The Fed, Reserve Bank of Australia, Bank of England and the European Central Bank all left the rates unchanged, so the market was basing its actions on the speeches of the great and the good. The worrying word "deflation" was in sight and while not mentioned directly, the risk of too little of inflation was driving the thoughts of the central bankers around the globe. While there are some encouraging signs from the US economy, the world movers and shakers seem to agree about the dollar falling more, so as to stoke a bit of inflation and push the US economy a bit more.
This fall is great for the US economy; it will make the imports more expensive and will push exports. The only worry is the financing of the deficit and the requirement to have almost $1 billion of inflows to keep the US system ticking over. Whether the foreign investors have the appetite to keep funding the US economy is a difficult question and one expects some more uncertainty to hang over the market for some time to come.
The sterling took fright as well and dived down against the Euro. The feeling in the market is that the UK policy makers are starting to make macro-economic mistakes with the amount of public debt steadily increasing.
Manufacturers in the UK are not that happy with the fall but the pro-Euro camp will be happier as sterling sinks. Some grumblings from the airline, tourist and travel industry emerged, as it will become more expensive to travel abroad. The UK travel industry had another reason to complain. While everybody and his dog is trying to show that the UK is a great place to visit to bump up the tourist numbers, Ken Livingstone, the London Mayor, went off on an extraordinary rant on the Americans. This royally hacked off the travel industry for whom the American market is so vital. Nice one and thanks for nothing, Red Ken.
While this is all good and nice from the perspective of UK and USA, Europe and Japan are hurting and will yet hurt some more. The Bank of Japan has intervened mightily to keep the yen down (still the yen ended up at a 10 month high against the dollar), it seems like its managing a bit, but the auto industry and the export industries are starting to hurt. This quarter's Japanese results will not be very good. Some of the European sectors are starting to feel the pain, such as engineering, machinery, banks and auto sectors. Volkswagen & Henkel reported a big hit.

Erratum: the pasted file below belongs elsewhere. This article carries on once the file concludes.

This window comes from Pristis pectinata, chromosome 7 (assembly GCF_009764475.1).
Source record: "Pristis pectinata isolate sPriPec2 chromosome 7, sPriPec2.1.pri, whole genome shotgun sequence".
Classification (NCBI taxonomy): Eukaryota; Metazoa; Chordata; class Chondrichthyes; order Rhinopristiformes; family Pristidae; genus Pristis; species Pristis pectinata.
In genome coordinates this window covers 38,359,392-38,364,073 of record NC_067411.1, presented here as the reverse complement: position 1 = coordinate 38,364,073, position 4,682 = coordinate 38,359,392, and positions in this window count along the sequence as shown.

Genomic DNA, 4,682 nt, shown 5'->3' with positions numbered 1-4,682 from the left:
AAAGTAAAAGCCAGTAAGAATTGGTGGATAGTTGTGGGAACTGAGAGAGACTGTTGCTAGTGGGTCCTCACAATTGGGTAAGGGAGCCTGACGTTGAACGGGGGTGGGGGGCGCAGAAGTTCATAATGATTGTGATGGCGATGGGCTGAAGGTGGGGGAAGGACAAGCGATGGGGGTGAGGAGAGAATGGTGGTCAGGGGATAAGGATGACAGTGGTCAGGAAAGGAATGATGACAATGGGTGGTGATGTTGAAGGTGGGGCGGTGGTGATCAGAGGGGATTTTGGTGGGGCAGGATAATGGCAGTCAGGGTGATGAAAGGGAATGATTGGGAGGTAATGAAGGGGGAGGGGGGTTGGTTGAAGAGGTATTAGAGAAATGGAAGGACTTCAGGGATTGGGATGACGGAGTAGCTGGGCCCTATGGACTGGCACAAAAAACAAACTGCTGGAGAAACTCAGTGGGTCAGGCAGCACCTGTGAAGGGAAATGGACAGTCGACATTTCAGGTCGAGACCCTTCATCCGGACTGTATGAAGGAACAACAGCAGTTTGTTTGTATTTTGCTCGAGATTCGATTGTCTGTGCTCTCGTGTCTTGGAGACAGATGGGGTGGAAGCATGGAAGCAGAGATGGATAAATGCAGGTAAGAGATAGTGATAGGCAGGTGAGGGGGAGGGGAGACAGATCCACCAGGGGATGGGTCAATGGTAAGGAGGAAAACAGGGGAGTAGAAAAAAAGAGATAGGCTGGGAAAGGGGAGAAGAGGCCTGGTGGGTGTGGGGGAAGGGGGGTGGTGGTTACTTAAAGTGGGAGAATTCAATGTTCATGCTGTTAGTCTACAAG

The markets started off on a rally, but paused to take a breath and the DOW ended the week at about the same place where it started it. Europe was slightly down about 1 per cent, while the Footsie broke through the critical 4000 level and then fell back to close at 3969. Gold saw a bounce, mainly coming from the dollar weakness and reached $349 per troy ounce.
The gold speculators are taking another look at the market and liking what they see. Expect higher gold activity in the coming weeks and a gentle upward trend to continue on the equity markets.
Because of the Fed's comments, bond yields tumbled across the board and Europe followed suit. Inflation is on the way down (for now) and this is hammering the yields in the US Market. The European Central Bank made a significant change to its macro-economic framework and said that it is going to soften its inflation target, due to fears of deflation, especially because of the dire economic news coming out of Germany.
Over on the institutional front, the World Bank released a study of the public sector banks in transition economies in Eastern Europe and Central Asia. Their main point is that governments are better off moving swiftly to privatize or liquidate their remaining state banks, rather than rehabilitate them.
From an economic perspective it makes sense, but from a political perspective, one has to wonder if this step is really feasible. The World Trade Organisation gave the go-ahead to Europe to impose economic sanctions worth up to $4 Billion on the USA because of the foreign sales corporation / export subsidy issue.
The European Commission is trying to keep this quiet, but it's considered to be a warning shot. One hopes this is all that it is, otherwise the USA may well decide to proceed on its own, with sanctions on Europe over the Genetically Modified Food issue. The WTO also released an overview discussion paper on "Industrial Tariffs and the Doha Development Agenda", which shows the mandate given to the negotiators and looks at the issues facing the various countries.An excellent publication for anybody wanting to understand the intricacies of the Doha Round.
(Dr Bhaskar Dasgupta works in the City of London in various capacities in the banking sector. He also lectures at several British Universities. He holds a Doctorate in finance and artificial intelligence from Manchester Business School and is currently working on another doctorate at Kings College in international relations and terrorism.
He will be writing a weekly Monday round-up on markets and indicators.)